Hope Mill moving forward after town appeal denied

Hope Mill moving forward after town appeal denied

SCITUATE – The Hope Mill project has been cleared to move ahead after a Rhode Island Superior Court judge denied the town the right to appeal the Planning Board’s decision to approve the 175-unit housing development plan.

On Jan. 28, Superior Court Judge Brian Stern said the town did not prove to be an “aggrieved party” and the development is not a threat to the public.

“A real threat to the public interest exists where a zoning board’s decision jeopardizes the preservation and maintenance of the integrity of zoning laws,” said the judge.

Stern said the Planning Board did not act egregiously by ignoring the zoning process, and the developer, Paramount, made several concessions to stay within the rural character of Hope.

The developer changed the plan, which was pushed through under the Low and Moderate Income Housing Act, by decreasing the number of housing units from 193 to 175 in accordance with the Planning Board’s conditions. The number of LMI units, at 40 percent of construction, dropped from 75 to 70.

Paramount also removed the top floors of the two new construction buildings to conform to the comprehensive plan and preserve the town’s rural character.

“Here, the town has not established the Planning Board’s conditional approval of the permit jeopardized the comprehensive plan and applicable zoning laws,” Stern said.

“Accordingly, this court denies the town’s motion for relief from the stay,” the judge wrote in his decision.

Members of the former Town Council hired attorney John Mancini to represent the town in the case last November, for “legal guidance, specifically, exploring, researching and instituting any and all legal actions necessary” to ensure the interest of the town and its people related to the Hope Mill.

The council asked Mancini to appeal the Planning Board approval and research a stay of action, or restraining order, placed on the town to prevent interference with Hope Mill receiver Peter Furness.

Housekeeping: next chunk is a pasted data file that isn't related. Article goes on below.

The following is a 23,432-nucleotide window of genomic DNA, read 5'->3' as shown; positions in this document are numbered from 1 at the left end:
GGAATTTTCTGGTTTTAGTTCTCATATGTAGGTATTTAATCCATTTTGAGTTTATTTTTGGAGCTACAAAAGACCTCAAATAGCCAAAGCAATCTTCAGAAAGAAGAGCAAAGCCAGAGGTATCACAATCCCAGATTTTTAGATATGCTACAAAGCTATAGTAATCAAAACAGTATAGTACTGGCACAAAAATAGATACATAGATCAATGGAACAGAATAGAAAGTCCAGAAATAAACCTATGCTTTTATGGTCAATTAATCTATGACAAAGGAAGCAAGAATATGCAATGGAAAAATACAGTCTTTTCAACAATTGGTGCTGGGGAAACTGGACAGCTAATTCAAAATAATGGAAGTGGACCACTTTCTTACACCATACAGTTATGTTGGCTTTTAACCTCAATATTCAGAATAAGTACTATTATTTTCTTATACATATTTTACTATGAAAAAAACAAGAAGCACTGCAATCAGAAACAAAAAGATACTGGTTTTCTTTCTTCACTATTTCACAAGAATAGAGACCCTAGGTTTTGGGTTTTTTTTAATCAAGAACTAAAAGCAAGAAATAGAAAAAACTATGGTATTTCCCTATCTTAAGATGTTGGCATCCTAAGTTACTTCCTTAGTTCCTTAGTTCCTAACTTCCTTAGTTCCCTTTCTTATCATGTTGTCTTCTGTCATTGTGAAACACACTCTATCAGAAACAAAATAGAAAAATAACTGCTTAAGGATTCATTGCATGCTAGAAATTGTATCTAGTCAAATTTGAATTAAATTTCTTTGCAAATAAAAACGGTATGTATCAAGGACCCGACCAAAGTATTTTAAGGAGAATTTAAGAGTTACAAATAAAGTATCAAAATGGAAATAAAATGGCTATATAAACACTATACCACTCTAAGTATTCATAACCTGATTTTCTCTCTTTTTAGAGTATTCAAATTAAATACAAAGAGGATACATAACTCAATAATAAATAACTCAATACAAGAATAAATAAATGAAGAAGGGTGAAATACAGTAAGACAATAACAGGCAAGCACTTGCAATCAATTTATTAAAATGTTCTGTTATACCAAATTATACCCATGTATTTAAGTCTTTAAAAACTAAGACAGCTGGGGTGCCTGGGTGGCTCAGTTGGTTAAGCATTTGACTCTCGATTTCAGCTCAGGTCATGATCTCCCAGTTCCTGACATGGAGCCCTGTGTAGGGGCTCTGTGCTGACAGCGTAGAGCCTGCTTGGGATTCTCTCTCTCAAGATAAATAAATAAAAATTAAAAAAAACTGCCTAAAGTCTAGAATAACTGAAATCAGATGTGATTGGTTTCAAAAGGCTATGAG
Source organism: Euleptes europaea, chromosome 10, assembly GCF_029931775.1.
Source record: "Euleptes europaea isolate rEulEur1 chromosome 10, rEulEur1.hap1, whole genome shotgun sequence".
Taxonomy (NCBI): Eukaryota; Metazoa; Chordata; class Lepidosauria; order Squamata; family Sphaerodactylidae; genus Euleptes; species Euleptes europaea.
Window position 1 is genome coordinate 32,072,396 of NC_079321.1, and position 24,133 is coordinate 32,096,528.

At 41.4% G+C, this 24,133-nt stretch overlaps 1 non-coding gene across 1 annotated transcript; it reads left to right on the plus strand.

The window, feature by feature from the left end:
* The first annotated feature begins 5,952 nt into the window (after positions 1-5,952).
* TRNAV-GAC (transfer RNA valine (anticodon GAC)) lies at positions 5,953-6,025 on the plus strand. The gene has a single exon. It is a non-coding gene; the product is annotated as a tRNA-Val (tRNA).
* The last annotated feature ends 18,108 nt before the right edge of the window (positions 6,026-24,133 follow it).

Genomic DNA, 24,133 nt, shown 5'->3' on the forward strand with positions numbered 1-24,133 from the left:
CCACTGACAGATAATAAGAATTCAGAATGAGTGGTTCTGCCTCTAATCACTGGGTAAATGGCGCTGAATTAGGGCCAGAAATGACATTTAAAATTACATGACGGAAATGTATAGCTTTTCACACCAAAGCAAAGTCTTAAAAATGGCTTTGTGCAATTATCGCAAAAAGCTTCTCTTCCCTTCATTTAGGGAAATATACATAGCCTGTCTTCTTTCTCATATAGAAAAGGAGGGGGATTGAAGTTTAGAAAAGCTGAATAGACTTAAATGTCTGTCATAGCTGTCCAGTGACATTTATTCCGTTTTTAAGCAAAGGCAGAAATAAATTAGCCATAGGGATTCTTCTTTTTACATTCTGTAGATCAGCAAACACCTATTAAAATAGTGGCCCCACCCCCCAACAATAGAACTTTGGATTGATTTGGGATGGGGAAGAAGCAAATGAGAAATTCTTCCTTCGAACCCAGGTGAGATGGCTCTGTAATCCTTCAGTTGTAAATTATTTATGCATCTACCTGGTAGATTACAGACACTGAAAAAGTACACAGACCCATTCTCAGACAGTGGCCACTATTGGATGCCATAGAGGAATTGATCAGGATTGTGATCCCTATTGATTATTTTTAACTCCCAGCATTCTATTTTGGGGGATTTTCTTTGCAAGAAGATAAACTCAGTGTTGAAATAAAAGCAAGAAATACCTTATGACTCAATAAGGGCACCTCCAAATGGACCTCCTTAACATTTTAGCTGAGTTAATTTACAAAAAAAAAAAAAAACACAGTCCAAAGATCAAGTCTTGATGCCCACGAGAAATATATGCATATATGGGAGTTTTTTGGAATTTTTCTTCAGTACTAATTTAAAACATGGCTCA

Mancini said while the decision is not what he hoped for, it was essential to petition the court before making any further action.

“The town ran the risk of jeopardizing themselves and getting sanctions from the court,” he said.

Mancini said it is “very rare” and “interesting” for a town to appeal its own board’s decisions. He said the denial means the town will not be able to pursue the issue any further.

But, he said the master plan is only the first of three stages in the development process that will be before the Planning Board before construction begins. At each level, the public will be given a chance to be heard.

Town Council President James Brady and Paramount owner Richard DeRosas did not respond for comment.

Vincent Coccoli, the former owner of the Hope Mill who previously lost the property to a receivership process, responded to the Superior Court decision on behalf of the Hope Mill Concerned Citizens group. He said it was difficult to understand how the court did not see that the project could cause irreparable harm when irreparable harm is the overarching theme of the project.

“I am proposing the Town Council create a resolution to enforce that the Planning Board meet the prosperity, safety, health and common good of the general community requirements when reviewing the Hope Mill development plan, and to ensure they will impose all the conditions required that impact town safety and welfare,” Coccoli said.